Italian champions Juventus on Thursday said rape allegations against Cristiano Ronaldo do not change their opinion of their superstar player, but US sportswear giant Nike said it was “deeply concerned”.
The Portuguese striker “has shown in recent months his great professionalism and dedication, which is appreciated by everyone at Juventus”, the team said on Twitter, breaking their silence over the claims made by an American model.
Juventus later posted a video on YouTube and Twitter showing Ronaldo working up a sweat as he trained with his teammates at the team’s Continassa centre in Turin for Saturday’s league game against Udinese.
The defending Serie A champions’ tweets were widely panned on social media as “shockingly dismissive and insensitive”.
“You’d expect a more nuanced and sensitive approach from such a mega organisation,” said one typical tweet.
The player’s powerful commercial backers, including Nike, also expressed fears over the controversy.
“We are deeply concerned by the disturbing allegations and will continue to closely monitor the situation,” a Nike spokesman told AFP.
According to Forbes magazine, Ronaldo is one of only three athletes to have been given a lifetime deal with Nike, joining an elite club also including NBA icons LeBron James and Michael Jordan.
EA Sports, for whom Ronaldo is a leading figure in their phenomenally successful Fifa video game market, also described the allegations as “concerning”.
“We are closely monitoring the situation, as we expect cover athletes and ambassadors to conduct themselves in a manner that is consistent with EA’s values,” the group said in a statement.
The rape allegations have threatened the reputation of one of the world’s best and highly-paid footballers, with Las Vegas police this week saying they would reopen their file on the case.
The star denies accusations by former model Kathryn Mayorga that he raped her in a Las Vegas hotel in June 2009 and said his conscience is clear.
‘Years of trauma’
But lawyers for 34-year-old Mayorga hit back, saying their client had been “very consistent” in her reporting of the alleged incident, the details of which have been set out in a 32-page lawsuit filed last month with a district court in Nevada.
Mayorga’s attorney Leslie Stovall told reporters his client had suffered years of trauma as a result of the alleged attack and found the courage to speak out thanks to the #MeToo movement against sexual harassment and assault at the hands of powerful men.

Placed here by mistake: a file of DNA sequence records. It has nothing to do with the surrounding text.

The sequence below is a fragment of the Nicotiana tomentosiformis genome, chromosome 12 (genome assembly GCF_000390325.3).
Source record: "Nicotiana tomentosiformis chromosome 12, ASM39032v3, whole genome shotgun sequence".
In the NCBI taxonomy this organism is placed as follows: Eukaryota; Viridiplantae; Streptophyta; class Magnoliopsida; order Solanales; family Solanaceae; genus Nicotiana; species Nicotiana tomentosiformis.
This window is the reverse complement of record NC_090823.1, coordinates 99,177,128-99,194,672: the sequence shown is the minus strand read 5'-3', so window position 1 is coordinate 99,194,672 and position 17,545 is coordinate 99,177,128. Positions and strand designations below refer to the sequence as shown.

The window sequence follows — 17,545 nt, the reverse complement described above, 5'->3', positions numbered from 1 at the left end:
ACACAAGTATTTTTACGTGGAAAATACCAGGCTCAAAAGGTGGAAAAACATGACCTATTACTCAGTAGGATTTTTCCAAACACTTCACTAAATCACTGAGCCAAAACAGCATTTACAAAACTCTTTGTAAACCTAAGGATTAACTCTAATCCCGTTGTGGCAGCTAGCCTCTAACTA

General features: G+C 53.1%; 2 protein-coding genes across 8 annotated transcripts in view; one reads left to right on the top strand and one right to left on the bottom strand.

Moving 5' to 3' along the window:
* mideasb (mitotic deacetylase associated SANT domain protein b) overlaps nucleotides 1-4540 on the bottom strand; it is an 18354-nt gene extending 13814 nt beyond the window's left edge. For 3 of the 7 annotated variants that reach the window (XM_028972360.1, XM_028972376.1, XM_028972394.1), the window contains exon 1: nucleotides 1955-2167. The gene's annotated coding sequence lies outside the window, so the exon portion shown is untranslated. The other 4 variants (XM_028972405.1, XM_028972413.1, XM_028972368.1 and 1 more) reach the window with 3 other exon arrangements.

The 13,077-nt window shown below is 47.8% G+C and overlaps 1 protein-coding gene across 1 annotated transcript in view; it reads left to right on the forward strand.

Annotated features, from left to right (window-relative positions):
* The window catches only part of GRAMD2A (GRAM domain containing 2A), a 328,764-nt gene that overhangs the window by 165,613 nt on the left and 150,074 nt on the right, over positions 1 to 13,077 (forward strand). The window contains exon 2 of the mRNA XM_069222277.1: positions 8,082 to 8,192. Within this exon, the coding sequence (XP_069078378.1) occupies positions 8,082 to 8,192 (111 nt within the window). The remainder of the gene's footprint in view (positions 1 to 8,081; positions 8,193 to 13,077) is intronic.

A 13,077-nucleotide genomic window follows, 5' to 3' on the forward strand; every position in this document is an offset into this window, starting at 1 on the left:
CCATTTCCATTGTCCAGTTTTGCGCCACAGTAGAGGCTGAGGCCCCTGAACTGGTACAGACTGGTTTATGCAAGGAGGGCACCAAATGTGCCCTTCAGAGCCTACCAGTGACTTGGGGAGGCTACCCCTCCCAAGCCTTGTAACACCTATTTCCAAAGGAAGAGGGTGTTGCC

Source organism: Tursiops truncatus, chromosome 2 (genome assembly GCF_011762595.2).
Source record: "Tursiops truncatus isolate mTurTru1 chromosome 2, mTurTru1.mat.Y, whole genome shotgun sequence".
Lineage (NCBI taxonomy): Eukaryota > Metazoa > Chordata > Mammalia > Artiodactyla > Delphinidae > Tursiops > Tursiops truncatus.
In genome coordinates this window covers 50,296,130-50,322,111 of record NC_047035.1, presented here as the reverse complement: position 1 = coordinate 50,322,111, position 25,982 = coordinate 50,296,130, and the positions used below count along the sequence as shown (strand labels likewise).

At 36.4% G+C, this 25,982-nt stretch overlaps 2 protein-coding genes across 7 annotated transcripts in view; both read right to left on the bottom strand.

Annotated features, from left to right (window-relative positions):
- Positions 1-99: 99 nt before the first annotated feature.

Mayorga claims she was pressured into signing a non-disclosure agreement in 2010 to keep the alleged rape secret and is seeking at least $200,000 in penalties and damages.
Ronaldo, 33, has been left out of Portugal’s next four internationals, national coach Fernando Santos said earlier Thursday.
“I will not reveal the details of the conversation we three had,” said Santos when pressed by reporters on his discussion with Ronaldo and Portuguese Football Federation president Fernando Gomes.
The five-time Ballon d’Or winner missed the two internationals Portugal played in September. At the time, Santos suggested that his absence was temporary.
Ronaldo, a father of four who initially made his name in the game during a six-year spell at Manchester United, transferred to Juventus from Real Madrid in the summer in a 100-million-euro ($115 million) deal.
The Turin giants are hoping their investment will pay off and the five-time Champions League winner will lift them to their first European title since 1996 after twice finishing runners-up in the past four seasons.
Ronaldo has scored three goals since his arrival and was hailed as “an extraordinary player” by coach Massimiliano Allegri last weekend after his assists resulted in all three goals in a 3-1 win over title rivals Napoli.
“The passing is exceptional, and tonight was the best Ronaldo of the season,” said Allegri.
“Ronaldo is enjoying his football, he has integrated very well.”
On Saturday, the Serie A leaders travel to Udinese in the north east of Italy looking to extend their 100% winning streak this season to ten games in all competitions.